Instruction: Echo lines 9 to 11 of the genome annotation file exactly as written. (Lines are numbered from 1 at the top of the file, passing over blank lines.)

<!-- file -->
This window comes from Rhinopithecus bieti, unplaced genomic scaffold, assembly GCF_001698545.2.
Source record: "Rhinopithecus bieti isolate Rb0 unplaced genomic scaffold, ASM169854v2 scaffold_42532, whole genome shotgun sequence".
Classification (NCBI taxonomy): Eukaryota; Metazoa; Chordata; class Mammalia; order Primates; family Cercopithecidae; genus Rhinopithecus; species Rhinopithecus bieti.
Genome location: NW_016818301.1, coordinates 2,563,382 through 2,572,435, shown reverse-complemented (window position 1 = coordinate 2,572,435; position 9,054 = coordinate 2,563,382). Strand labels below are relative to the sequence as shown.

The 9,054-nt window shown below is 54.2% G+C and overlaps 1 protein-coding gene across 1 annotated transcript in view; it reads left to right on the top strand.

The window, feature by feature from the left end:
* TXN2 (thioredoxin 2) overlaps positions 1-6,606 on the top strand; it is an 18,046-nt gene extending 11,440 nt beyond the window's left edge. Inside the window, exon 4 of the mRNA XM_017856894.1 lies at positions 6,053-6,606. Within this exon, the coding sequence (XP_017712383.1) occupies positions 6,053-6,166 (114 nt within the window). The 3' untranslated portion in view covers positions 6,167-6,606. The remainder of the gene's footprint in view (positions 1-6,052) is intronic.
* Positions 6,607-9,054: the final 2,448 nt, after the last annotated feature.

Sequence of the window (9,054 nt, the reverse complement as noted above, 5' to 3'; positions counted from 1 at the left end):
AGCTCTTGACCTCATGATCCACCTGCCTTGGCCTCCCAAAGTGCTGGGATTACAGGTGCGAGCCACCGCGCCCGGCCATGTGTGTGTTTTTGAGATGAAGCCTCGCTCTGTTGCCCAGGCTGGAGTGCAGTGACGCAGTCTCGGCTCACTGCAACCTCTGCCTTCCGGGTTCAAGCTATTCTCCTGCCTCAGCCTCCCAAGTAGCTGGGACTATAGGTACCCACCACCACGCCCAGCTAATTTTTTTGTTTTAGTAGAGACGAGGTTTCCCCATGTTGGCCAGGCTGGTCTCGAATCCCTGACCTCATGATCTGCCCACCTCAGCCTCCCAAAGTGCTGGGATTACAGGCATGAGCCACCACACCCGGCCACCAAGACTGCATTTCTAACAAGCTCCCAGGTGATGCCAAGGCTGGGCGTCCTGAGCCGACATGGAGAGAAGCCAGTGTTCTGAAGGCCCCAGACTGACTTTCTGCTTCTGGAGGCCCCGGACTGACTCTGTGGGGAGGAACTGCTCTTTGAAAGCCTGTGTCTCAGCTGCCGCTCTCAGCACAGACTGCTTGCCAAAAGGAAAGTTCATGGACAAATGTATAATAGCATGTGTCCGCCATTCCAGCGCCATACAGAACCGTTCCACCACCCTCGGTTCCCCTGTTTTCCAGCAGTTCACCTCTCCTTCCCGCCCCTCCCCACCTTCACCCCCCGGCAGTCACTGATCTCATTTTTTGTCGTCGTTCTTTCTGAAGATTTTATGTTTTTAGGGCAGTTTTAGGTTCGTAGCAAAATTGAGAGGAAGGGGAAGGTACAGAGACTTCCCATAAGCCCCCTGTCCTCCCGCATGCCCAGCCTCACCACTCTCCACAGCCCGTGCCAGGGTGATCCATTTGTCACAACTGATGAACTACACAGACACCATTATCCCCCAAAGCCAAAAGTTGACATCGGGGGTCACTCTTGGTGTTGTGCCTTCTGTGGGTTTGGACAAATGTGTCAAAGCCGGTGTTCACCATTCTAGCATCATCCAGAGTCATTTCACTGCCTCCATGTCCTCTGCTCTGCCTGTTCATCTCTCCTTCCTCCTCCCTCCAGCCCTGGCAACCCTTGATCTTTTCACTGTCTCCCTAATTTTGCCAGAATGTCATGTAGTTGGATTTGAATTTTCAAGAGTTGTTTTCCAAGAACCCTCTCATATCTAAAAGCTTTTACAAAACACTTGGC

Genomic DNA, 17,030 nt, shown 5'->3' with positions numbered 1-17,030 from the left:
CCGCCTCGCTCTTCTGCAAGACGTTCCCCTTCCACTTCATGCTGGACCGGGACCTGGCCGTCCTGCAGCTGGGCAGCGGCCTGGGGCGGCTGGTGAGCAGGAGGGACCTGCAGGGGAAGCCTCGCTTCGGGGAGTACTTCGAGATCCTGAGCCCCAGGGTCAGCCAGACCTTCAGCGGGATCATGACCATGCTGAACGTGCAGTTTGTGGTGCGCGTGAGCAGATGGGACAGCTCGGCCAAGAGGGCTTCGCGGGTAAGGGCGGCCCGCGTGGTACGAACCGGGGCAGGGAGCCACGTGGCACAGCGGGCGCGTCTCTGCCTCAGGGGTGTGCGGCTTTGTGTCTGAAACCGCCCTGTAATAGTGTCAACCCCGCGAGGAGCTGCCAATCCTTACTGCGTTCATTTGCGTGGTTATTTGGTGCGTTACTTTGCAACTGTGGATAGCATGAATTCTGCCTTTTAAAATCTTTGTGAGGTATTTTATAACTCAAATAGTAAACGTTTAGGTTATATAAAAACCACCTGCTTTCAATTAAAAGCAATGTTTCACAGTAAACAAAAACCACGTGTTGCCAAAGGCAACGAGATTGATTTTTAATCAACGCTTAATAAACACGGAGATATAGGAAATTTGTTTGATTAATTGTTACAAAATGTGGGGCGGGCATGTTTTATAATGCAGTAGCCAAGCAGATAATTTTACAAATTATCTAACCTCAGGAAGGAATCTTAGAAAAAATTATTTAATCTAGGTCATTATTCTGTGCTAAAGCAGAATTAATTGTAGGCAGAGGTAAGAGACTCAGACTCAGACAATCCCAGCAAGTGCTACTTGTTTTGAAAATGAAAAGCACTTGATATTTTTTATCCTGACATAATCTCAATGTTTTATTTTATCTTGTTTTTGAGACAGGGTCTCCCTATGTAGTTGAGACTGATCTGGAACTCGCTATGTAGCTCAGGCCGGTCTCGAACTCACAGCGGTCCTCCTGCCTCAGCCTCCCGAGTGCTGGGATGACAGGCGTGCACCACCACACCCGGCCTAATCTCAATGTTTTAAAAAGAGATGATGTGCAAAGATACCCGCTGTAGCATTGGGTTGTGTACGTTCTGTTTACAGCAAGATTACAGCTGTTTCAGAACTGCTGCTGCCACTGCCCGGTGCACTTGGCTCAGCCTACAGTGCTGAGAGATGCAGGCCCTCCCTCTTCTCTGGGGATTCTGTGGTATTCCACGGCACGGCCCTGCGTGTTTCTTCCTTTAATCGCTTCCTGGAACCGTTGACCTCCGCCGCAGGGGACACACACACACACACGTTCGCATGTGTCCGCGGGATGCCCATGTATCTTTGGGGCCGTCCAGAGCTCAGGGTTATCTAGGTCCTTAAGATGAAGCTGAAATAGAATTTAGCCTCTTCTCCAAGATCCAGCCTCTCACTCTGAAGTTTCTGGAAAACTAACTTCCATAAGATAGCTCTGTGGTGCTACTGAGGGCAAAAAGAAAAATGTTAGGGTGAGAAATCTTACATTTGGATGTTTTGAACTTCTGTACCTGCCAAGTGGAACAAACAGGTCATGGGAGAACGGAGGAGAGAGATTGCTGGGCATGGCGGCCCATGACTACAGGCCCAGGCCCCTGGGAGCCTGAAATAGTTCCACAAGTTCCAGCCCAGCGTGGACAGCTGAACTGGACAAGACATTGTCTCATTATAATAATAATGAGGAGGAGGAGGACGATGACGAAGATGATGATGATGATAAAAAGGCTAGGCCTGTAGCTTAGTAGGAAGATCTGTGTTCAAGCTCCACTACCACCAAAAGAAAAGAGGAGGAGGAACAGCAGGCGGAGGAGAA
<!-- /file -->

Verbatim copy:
Sequence of the window (9,054 nt, the reverse complement as noted above, 5' to 3'; positions counted from 1 at the left end):
AGCTCTTGACCTCATGATCCACCTGCCTTGGCCTCCCAAAGTGCTGGGATTACAGGTGCGAGCCACCGCGCCCGGCCATGTGTGTGTTTTTGAGATGAAGCCTCGCTCTGTTGCCCAGGCTGGAGTGCAGTGACGCAGTCTCGGCTCACTGCAACCTCTGCCTTCCGGGTTCAAGCTATTCTCCTGCCTCAGCCTCCCAAGTAGCTGGGACTATAGGTACCCACCACCACGCCCAGCTAATTTTTTTGTTTTAGTAGAGACGAGGTTTCCCCATGTTGGCCAGGCTGGTCTCGAATCCCTGACCTCATGATCTGCCCACCTCAGCCTCCCAAAGTGCTGGGATTACAGGCATGAGCCACCACACCCGGCCACCAAGACTGCATTTCTAACAAGCTCCCAGGTGATGCCAAGGCTGGGCGTCCTGAGCCGACATGGAGAGAAGCCAGTGTTCTGAAGGCCCCAGACTGACTTTCTGCTTCTGGAGGCCCCGGACTGACTCTGTGGGGAGGAACTGCTCTTTGAAAGCCTGTGTCTCAGCTGCCGCTCTCAGCACAGACTGCTTGCCAAAAGGAAAGTTCATGGACAAATGTATAATAGCATGTGTCCGCCATTCCAGCGCCATACAGAACCGTTCCACCACCCTCGGTTCCCCTGTTTTCCAGCAGTTCACCTCTCCTTCCCGCCCCTCCCCACCTTCACCCCCCGGCAGTCACTGATCTCATTTTTTGTCGTCGTTCTTTCTGAAGATTTTATGTTTTTAGGGCAGTTTTAGGTTCGTAGCAAAATTGAGAGGAAGGGGAAGGTACAGAGACTTCCCATAAGCCCCCTGTCCTCCCGCATGCCCAGCCTCACCACTCTCCACAGCCCGTGCCAGGGTGATCCATTTGTCACAACTGATGAACTACACAGACACCATTATCCCCCAAAGCCAAAAGTTGACATCGGGGGTCACTCTTGGTGTTGTGCCTTCTGTGGGTTTGGACAAATGTGTCAAAGCCGGTGTTCACCATTCTAGCATCATCCAGAGTCATTTCACTGCCTCCATGTCCTCTGCTCTGCCTGTTCATCTCTCCTTCCTCCTCCCTCCAGCCCTGGCAACCCTTGATCTTTTCACTGTCTCCCTAATTTTGCCAGAATGTCATGTAGTTGGATTTGAATTTTCAAGAGTTGTTTTCCAAGAACCCTCTCATATCTAAAAGCTTTTACAAAACACTTGGC

Genomic DNA, 17,030 nt, shown 5'->3' with positions numbered 1-17,030 from the left: